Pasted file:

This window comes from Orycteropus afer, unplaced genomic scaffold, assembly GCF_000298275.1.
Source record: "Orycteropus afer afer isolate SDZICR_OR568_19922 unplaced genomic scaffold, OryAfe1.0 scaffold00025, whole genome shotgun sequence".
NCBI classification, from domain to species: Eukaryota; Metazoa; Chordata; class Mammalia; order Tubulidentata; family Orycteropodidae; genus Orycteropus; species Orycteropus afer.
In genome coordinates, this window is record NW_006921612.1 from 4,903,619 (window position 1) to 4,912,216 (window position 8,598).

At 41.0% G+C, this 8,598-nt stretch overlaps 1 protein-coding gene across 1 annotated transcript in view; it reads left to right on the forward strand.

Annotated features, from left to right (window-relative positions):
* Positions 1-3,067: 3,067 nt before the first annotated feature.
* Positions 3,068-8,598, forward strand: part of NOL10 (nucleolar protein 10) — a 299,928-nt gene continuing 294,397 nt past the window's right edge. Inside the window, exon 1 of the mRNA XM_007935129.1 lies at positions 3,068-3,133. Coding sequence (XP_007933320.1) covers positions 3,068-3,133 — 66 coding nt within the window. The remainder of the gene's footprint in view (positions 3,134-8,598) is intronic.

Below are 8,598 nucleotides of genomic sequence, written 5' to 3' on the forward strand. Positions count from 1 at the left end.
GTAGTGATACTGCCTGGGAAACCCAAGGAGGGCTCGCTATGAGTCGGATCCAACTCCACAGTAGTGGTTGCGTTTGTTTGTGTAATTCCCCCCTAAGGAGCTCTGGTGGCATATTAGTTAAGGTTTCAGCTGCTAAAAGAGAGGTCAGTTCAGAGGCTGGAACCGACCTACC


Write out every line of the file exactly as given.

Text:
This window comes from Orycteropus afer, unplaced genomic scaffold, assembly GCF_000298275.1.
Source record: "Orycteropus afer afer isolate SDZICR_OR568_19922 unplaced genomic scaffold, OryAfe1.0 scaffold00025, whole genome shotgun sequence".
NCBI classification, from domain to species: Eukaryota; Metazoa; Chordata; class Mammalia; order Tubulidentata; family Orycteropodidae; genus Orycteropus; species Orycteropus afer.
In genome coordinates, this window is record NW_006921612.1 from 4,903,619 (window position 1) to 4,912,216 (window position 8,598).

At 41.0% G+C, this 8,598-nt stretch overlaps 1 protein-coding gene across 1 annotated transcript in view; it reads left to right on the forward strand.

Annotated features, from left to right (window-relative positions):
* Positions 1-3,067: 3,067 nt before the first annotated feature.
* Positions 3,068-8,598, forward strand: part of NOL10 (nucleolar protein 10) — a 299,928-nt gene continuing 294,397 nt past the window's right edge. Inside the window, exon 1 of the mRNA XM_007935129.1 lies at positions 3,068-3,133. Coding sequence (XP_007933320.1) covers positions 3,068-3,133 — 66 coding nt within the window. The remainder of the gene's footprint in view (positions 3,134-8,598) is intronic.

Below are 8,598 nucleotides of genomic sequence, written 5' to 3' on the forward strand. Positions count from 1 at the left end.
GTAGTGATACTGCCTGGGAAACCCAAGGAGGGCTCGCTATGAGTCGGATCCAACTCCACAGTAGTGGTTGCGTTTGTTTGTGTAATTCCCCCCTAAGGAGCTCTGGTGGCATATTAGTTAAGGTTTCAGCTGCTAAAAGAGAGGTCAGTTCAGAGGCTGGAACCGACCTACC